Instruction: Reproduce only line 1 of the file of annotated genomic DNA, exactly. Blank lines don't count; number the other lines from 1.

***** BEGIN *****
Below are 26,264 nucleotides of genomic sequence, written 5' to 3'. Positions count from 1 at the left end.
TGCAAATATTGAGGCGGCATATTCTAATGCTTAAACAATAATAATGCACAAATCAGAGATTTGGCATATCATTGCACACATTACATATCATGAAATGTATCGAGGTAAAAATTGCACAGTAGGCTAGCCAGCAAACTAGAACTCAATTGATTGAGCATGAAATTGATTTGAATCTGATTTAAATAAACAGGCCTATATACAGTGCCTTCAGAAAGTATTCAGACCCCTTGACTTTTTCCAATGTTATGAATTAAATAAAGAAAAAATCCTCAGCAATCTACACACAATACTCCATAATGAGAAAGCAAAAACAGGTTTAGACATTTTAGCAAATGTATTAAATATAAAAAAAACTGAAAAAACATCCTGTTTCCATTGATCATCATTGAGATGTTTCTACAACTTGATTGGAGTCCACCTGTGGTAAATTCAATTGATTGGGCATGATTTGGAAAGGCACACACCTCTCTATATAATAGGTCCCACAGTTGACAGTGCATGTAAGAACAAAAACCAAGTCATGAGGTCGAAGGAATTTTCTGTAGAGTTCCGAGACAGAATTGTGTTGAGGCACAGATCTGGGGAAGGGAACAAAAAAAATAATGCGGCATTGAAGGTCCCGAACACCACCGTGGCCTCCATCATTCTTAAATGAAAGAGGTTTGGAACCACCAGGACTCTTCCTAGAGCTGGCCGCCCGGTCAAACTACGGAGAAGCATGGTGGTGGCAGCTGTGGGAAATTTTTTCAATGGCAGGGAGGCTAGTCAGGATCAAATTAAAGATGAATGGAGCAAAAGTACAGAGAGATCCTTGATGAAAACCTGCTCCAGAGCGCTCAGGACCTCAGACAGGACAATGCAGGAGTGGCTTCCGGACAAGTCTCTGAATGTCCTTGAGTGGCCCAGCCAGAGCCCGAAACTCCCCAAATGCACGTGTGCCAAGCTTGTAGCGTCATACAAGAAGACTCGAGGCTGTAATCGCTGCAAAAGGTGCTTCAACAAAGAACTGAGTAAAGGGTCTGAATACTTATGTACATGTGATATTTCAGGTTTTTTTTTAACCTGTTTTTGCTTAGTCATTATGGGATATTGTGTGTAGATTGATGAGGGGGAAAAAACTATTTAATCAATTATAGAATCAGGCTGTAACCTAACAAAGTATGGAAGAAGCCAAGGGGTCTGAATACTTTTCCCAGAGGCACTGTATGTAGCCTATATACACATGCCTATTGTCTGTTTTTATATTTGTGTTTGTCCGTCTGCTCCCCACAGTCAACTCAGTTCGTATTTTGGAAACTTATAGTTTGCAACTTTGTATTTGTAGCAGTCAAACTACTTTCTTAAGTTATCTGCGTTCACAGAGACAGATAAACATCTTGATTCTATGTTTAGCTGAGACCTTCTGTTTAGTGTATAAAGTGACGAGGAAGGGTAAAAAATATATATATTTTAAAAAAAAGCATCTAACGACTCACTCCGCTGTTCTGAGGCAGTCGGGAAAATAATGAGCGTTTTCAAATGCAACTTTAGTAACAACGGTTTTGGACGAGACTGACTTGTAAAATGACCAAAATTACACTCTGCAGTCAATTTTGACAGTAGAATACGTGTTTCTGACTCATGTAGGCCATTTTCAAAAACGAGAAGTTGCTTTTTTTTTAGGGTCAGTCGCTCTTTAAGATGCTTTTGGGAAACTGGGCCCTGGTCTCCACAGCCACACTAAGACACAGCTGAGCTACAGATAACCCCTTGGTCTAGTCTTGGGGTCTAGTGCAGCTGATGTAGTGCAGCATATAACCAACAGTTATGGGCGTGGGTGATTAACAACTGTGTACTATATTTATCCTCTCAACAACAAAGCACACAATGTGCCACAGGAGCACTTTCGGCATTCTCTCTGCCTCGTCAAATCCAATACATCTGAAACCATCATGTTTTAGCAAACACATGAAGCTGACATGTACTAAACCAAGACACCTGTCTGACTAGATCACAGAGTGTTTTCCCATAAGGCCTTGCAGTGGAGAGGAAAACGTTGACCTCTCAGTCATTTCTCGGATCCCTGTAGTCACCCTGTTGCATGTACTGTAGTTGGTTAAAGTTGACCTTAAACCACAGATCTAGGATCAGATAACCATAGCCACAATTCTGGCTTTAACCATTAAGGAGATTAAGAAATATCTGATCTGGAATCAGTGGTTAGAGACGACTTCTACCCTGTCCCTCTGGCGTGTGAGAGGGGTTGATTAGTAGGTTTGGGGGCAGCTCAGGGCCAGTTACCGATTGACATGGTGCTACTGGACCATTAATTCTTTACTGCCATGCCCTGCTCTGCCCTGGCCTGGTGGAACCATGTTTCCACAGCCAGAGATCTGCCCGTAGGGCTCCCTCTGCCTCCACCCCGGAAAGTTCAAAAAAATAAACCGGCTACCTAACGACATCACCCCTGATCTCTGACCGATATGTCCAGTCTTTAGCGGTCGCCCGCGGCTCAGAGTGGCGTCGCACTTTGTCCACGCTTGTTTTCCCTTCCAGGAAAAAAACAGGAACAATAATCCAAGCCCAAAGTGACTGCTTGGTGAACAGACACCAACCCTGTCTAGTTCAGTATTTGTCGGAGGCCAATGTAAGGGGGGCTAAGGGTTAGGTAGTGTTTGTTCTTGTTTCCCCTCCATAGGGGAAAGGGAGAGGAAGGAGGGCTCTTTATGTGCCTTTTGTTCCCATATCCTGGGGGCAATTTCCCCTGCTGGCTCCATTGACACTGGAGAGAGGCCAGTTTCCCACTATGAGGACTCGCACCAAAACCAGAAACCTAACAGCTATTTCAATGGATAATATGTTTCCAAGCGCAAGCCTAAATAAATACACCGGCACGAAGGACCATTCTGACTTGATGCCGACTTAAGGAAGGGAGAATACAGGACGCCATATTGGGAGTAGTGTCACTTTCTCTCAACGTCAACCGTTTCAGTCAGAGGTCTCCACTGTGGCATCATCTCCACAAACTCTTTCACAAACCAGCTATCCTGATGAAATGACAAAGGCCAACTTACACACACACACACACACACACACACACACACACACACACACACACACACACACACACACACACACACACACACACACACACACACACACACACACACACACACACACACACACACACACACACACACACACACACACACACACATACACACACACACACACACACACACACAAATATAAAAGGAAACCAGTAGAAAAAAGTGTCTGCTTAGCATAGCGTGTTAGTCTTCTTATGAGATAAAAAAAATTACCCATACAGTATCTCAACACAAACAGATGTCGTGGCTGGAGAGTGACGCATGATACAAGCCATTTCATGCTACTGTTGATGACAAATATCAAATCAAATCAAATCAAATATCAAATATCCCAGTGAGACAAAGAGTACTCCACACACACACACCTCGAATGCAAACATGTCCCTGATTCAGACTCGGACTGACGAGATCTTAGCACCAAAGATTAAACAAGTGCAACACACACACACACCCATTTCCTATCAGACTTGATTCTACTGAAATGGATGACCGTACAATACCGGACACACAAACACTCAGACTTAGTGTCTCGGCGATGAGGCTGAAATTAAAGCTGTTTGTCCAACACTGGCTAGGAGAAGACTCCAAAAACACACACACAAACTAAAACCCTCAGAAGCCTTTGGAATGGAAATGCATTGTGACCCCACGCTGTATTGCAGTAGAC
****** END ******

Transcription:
Below are 26,264 nucleotides of genomic sequence, written 5' to 3'. Positions count from 1 at the left end.